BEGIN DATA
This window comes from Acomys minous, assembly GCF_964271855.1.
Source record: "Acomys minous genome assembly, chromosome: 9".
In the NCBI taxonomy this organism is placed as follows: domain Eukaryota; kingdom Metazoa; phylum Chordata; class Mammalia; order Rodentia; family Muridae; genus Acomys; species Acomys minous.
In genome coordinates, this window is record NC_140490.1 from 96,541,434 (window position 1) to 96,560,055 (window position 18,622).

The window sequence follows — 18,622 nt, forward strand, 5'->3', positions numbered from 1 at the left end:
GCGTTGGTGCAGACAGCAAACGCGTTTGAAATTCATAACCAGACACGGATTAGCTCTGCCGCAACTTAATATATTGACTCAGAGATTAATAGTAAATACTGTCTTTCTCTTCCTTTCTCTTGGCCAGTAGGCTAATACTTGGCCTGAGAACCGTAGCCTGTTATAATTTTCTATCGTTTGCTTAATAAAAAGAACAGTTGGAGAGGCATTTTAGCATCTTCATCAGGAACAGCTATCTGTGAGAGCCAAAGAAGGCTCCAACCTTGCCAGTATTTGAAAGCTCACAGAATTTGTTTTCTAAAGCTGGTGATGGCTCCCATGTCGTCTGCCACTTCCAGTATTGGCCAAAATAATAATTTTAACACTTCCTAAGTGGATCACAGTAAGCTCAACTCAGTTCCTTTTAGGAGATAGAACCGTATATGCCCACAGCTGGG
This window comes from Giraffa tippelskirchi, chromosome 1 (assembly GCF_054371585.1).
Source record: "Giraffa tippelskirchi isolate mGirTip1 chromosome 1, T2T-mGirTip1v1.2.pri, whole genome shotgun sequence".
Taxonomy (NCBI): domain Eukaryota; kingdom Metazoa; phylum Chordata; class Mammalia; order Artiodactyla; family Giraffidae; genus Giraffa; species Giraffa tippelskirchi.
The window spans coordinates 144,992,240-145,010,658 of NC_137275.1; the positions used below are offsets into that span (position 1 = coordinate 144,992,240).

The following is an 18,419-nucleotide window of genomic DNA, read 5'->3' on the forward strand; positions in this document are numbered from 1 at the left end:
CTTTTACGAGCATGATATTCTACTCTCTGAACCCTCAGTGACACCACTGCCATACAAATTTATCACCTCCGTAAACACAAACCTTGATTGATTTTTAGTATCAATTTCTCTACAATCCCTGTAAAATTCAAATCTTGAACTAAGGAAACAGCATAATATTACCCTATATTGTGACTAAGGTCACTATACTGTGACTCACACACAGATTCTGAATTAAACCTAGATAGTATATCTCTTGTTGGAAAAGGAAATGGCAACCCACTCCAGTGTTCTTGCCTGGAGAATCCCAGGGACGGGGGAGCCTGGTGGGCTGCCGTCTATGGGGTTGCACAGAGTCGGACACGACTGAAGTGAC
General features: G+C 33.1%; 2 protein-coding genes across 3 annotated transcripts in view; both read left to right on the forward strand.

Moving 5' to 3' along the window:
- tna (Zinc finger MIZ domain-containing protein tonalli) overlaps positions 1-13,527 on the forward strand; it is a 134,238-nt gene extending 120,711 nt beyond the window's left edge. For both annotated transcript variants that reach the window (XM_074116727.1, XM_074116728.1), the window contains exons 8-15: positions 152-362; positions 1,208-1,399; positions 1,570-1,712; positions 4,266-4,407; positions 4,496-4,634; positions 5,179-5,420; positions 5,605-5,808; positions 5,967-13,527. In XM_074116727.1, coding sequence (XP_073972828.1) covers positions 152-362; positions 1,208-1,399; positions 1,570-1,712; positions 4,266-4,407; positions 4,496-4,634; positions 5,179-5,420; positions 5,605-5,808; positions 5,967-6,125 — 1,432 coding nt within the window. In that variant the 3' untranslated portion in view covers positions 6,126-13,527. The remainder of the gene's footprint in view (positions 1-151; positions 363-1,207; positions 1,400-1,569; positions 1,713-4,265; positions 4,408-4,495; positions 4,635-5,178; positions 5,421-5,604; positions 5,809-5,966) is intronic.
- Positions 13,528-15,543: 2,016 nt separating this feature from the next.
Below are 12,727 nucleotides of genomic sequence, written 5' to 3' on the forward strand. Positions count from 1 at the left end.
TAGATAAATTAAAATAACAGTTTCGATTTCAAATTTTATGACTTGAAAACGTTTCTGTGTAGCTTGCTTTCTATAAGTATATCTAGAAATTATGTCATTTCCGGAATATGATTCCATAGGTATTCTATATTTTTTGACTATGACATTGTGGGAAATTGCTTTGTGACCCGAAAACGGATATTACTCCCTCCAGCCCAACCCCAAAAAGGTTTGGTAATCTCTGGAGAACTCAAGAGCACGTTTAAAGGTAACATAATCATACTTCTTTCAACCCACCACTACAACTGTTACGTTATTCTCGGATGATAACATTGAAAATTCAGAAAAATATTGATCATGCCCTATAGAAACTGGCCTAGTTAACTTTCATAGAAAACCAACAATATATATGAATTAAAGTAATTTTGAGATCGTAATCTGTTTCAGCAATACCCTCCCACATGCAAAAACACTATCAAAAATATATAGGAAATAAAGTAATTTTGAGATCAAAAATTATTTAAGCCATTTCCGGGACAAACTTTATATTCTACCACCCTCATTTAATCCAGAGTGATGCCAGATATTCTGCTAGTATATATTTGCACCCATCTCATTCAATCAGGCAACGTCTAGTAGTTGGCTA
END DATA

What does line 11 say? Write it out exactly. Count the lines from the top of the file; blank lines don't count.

The following is an 18,419-nucleotide window of genomic DNA, read 5'->3' on the forward strand; positions in this document are numbered from 1 at the left end: